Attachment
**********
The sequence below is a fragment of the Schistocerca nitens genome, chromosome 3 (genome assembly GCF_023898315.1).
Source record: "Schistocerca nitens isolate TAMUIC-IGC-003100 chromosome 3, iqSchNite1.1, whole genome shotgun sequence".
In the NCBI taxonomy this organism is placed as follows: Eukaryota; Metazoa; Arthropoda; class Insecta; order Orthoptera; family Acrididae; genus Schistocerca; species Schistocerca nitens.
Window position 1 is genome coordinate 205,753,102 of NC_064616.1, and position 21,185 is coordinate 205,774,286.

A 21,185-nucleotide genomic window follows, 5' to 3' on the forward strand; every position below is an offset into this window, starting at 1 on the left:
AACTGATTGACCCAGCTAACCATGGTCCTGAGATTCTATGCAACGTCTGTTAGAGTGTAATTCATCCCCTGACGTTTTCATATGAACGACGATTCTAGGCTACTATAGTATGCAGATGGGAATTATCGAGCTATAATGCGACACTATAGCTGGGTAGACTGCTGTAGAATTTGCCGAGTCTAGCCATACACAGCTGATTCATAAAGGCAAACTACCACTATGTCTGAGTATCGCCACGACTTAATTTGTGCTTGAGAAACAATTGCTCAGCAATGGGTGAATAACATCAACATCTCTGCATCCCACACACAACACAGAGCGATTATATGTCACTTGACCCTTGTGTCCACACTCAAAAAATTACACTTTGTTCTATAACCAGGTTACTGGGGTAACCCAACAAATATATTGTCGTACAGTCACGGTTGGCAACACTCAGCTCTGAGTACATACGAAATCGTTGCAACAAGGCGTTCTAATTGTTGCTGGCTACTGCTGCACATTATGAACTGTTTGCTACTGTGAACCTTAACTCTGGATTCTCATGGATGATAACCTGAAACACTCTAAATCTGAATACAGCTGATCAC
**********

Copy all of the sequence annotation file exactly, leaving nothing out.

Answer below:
The sequence below is a fragment of the Schistocerca nitens genome, chromosome 3 (genome assembly GCF_023898315.1).
Source record: "Schistocerca nitens isolate TAMUIC-IGC-003100 chromosome 3, iqSchNite1.1, whole genome shotgun sequence".
In the NCBI taxonomy this organism is placed as follows: Eukaryota; Metazoa; Arthropoda; class Insecta; order Orthoptera; family Acrididae; genus Schistocerca; species Schistocerca nitens.
Window position 1 is genome coordinate 205,753,102 of NC_064616.1, and position 21,185 is coordinate 205,774,286.

A 21,185-nucleotide genomic window follows, 5' to 3' on the forward strand; every position below is an offset into this window, starting at 1 on the left:
AACTGATTGACCCAGCTAACCATGGTCCTGAGATTCTATGCAACGTCTGTTAGAGTGTAATTCATCCCCTGACGTTTTCATATGAACGACGATTCTAGGCTACTATAGTATGCAGATGGGAATTATCGAGCTATAATGCGACACTATAGCTGGGTAGACTGCTGTAGAATTTGCCGAGTCTAGCCATACACAGCTGATTCATAAAGGCAAACTACCACTATGTCTGAGTATCGCCACGACTTAATTTGTGCTTGAGAAACAATTGCTCAGCAATGGGTGAATAACATCAACATCTCTGCATCCCACACACAACACAGAGCGATTATATGTCACTTGACCCTTGTGTCCACACTCAAAAAATTACACTTTGTTCTATAACCAGGTTACTGGGGTAACCCAACAAATATATTGTCGTACAGTCACGGTTGGCAACACTCAGCTCTGAGTACATACGAAATCGTTGCAACAAGGCGTTCTAATTGTTGCTGGCTACTGCTGCACATTATGAACTGTTTGCTACTGTGAACCTTAACTCTGGATTCTCATGGATGATAACCTGAAACACTCTAAATCTGAATACAGCTGATCAC